History Of Robotics
Vision: What will robots hold for us in the future?
Objective: Learn about the history of robotics
Goal: Inform my readers about the history of robotics
Task: Researching the history of robotics and reporting on this topic.
There’s no precise definition, but by general agreement, a robot is a programmable machine that imitates the actions or appearance of an intelligent creature–usually a human. To qualify as a robot, a machine has to be able to get information from its surroundings and do something physical–such as move or manipulate objects.
The word robot comes from the Czech word robota, which means drudgery or slave-like labor. the word was first used to describe fabricated workers in a fictional 1920s play by Czech author Karel Capek called Rossum’s Universal Robots. During the play, a scientist invents robots to help people by performing simple, repetitive tasks. However, once the robots are used to fight wars, they turn on their human owners and take over the world.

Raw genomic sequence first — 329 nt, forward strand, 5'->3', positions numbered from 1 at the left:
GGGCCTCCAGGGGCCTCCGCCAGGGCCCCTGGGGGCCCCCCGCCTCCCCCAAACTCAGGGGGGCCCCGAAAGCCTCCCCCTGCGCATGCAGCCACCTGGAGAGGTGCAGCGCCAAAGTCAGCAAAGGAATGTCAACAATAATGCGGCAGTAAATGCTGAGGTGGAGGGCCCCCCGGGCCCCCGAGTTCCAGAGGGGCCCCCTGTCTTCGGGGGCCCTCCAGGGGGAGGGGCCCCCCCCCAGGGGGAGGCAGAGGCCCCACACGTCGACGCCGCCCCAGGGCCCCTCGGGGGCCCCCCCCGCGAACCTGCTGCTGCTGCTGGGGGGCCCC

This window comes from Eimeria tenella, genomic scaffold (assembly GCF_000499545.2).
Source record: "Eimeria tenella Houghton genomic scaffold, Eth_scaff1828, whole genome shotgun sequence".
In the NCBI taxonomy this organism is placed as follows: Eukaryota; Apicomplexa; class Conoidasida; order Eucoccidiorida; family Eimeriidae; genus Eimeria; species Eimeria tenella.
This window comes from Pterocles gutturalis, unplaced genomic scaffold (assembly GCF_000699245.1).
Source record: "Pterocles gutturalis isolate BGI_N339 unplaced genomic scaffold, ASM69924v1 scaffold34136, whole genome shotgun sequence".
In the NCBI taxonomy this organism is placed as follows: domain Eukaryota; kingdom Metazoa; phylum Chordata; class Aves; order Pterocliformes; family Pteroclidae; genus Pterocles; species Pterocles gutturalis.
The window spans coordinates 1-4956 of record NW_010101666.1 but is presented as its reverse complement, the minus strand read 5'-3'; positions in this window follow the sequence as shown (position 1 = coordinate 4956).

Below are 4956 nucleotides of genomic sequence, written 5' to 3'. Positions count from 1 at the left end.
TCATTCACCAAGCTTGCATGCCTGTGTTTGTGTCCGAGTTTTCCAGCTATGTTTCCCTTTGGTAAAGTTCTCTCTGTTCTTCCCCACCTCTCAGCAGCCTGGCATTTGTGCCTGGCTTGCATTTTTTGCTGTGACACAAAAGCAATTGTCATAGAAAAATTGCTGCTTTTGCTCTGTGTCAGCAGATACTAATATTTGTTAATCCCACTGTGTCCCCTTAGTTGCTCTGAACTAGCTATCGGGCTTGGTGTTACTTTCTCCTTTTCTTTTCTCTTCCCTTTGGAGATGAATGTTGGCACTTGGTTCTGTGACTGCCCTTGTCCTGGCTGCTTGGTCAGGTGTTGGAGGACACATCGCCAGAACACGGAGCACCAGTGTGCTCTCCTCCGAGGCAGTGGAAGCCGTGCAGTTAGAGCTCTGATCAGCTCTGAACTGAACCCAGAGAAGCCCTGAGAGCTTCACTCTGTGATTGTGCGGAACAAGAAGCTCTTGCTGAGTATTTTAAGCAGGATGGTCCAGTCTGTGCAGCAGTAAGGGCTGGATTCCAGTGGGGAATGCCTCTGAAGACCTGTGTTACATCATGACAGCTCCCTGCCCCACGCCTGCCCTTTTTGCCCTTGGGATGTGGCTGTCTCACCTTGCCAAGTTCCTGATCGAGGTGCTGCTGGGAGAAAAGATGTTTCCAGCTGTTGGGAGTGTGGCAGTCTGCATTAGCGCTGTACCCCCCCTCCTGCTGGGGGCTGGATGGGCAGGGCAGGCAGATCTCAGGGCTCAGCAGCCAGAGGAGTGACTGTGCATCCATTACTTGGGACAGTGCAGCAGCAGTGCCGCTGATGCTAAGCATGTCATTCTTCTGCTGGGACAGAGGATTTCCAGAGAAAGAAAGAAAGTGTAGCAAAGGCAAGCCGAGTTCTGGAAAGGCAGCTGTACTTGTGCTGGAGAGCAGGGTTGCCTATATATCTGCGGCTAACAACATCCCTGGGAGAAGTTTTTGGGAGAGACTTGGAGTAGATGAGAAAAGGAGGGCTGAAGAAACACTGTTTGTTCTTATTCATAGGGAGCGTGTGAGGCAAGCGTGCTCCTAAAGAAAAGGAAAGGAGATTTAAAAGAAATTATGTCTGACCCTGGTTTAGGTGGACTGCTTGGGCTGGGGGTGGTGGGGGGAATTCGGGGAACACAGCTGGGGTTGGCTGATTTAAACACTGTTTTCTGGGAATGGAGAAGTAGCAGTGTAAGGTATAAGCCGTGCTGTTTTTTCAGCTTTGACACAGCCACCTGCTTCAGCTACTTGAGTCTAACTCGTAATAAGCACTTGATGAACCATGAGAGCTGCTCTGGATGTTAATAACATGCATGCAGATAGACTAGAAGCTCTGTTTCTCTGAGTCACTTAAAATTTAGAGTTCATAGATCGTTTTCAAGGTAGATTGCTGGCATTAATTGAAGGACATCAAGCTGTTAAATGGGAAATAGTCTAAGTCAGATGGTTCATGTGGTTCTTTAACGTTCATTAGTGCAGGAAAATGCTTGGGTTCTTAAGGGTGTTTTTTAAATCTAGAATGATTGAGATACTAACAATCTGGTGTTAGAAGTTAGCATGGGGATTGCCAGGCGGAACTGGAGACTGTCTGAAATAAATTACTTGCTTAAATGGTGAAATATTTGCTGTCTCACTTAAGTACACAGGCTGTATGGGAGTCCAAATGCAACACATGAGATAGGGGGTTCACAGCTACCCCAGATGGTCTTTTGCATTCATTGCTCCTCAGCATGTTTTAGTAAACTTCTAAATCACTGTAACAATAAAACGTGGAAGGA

If you think robots are mainly the thing you see in space movies, think again. Right now, all over the world, robots are on the move doing various tasks. They are painting cars at Ford plants, assembling Milano cookies for Pepperidge Farms, walking into live volcanoes, driving trains in Paris , and defusing bombs in Northern Ireland . As they grow tougher, nimbler, and smarter, today’s robots are doing more and more things humans can’t do, or in many cases, wouldn’t want to do anyway.
Robots have been around for less than fifty years, but the idea of metal creations that do our bidding is much older. The ancient Greek poet Homer described maidens of gold, mechanical helpers built by Hephaistos, the Greek god of metal smiths. The golems of medieval Jewish legend were robot-like servants made of clay, brought to life by a spoken charm. In 1495, Leonardo da Vinci drew plans for a mechanical man. However, real robots wouldn’t become possible until the 1950s and 1960s, with the invention of transistors and integrated circuits. Compact, reliable electronics and a growing computer industry added brains to already existing machines. In 1959, researchers demonstrated the possibility of robotic manufacturing when they unveiled a computer-controlled milling machine that made ashtrays.
Public fascination with robotics peaked in the early 1980s, spurred in part by movies like Star Wars, which featured robots C3-PO and R2-D2 as helpful sidekicks to human masters.